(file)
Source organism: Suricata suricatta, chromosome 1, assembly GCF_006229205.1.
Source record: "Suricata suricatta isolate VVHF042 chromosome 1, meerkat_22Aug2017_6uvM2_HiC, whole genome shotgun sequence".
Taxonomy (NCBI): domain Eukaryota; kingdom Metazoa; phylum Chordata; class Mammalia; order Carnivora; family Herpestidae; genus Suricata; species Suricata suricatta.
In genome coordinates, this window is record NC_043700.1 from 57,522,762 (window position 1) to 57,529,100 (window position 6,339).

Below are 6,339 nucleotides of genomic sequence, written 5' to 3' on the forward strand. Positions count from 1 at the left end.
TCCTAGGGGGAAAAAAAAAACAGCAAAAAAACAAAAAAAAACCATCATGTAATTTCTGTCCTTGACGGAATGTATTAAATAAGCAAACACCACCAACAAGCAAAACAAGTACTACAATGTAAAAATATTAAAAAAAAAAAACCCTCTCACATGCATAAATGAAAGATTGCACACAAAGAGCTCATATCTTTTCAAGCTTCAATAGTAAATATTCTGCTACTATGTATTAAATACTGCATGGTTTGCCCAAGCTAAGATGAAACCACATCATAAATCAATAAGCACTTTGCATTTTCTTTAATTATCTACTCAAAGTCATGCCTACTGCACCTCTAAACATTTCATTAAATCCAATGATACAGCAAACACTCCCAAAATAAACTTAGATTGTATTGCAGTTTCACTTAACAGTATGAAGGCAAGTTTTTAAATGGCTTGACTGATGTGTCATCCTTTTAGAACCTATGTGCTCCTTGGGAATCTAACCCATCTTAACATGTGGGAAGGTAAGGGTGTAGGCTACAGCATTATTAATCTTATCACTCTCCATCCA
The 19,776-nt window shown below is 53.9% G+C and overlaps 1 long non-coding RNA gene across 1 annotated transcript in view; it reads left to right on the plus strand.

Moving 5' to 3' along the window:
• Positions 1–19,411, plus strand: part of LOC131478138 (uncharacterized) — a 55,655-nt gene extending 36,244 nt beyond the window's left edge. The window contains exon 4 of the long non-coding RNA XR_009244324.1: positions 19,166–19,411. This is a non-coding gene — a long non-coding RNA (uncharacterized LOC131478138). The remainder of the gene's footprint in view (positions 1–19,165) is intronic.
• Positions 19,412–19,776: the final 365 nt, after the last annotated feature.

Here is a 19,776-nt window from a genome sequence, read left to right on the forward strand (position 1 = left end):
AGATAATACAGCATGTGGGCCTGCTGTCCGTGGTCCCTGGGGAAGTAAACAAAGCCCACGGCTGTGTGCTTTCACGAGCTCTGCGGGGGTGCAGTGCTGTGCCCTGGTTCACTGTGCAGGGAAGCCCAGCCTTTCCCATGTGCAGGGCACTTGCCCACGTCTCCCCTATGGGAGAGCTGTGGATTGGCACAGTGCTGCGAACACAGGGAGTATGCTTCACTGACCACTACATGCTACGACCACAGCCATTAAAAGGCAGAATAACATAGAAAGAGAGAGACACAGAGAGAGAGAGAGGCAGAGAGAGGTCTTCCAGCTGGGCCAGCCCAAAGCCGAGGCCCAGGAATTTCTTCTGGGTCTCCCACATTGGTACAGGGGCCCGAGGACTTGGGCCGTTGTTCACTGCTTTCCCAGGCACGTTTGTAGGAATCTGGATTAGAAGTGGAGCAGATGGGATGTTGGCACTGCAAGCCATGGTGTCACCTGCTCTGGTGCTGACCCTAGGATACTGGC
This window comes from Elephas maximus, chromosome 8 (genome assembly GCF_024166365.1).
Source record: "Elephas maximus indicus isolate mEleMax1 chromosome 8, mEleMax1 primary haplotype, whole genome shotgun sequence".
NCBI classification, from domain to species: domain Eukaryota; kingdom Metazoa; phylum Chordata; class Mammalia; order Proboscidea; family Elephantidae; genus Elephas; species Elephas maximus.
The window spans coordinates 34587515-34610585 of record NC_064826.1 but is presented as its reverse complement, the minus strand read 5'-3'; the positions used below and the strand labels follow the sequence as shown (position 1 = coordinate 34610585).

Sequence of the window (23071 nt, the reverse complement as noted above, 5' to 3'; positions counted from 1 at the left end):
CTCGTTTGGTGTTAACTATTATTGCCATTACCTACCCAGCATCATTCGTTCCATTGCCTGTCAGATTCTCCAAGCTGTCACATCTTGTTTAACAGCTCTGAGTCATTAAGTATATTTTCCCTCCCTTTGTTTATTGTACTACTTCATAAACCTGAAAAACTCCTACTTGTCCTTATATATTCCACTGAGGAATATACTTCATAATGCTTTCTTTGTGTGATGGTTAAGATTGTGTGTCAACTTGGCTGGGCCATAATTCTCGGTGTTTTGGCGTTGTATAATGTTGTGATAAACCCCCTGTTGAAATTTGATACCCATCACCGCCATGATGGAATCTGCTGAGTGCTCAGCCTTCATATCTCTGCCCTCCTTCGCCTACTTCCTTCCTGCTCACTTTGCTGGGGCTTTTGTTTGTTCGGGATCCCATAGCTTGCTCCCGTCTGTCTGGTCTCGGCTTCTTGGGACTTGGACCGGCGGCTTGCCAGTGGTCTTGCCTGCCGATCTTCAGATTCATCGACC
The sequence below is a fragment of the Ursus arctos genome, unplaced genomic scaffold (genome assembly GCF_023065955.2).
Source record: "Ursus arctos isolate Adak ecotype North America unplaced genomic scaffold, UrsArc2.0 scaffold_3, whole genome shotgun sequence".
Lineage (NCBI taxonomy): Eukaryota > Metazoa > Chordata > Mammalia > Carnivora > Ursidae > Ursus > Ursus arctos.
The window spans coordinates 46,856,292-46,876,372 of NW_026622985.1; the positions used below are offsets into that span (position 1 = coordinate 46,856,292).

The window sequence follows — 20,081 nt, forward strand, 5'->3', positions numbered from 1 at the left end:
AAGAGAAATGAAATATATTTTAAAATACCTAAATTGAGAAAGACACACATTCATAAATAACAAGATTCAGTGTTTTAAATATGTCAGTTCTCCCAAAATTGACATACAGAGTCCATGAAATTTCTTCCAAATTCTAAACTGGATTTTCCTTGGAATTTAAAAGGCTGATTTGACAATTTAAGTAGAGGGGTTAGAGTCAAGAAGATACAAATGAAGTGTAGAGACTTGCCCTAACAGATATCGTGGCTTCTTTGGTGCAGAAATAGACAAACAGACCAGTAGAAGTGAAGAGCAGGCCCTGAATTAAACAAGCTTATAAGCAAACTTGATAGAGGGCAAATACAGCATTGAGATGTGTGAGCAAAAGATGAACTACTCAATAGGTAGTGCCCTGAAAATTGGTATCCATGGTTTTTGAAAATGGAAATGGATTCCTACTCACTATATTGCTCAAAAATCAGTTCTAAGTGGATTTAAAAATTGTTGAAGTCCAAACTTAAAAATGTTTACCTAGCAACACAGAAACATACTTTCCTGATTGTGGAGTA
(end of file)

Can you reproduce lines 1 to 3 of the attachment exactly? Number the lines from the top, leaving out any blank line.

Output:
Source organism: Suricata suricatta, chromosome 1, assembly GCF_006229205.1.
Source record: "Suricata suricatta isolate VVHF042 chromosome 1, meerkat_22Aug2017_6uvM2_HiC, whole genome shotgun sequence".
Taxonomy (NCBI): domain Eukaryota; kingdom Metazoa; phylum Chordata; class Mammalia; order Carnivora; family Herpestidae; genus Suricata; species Suricata suricatta.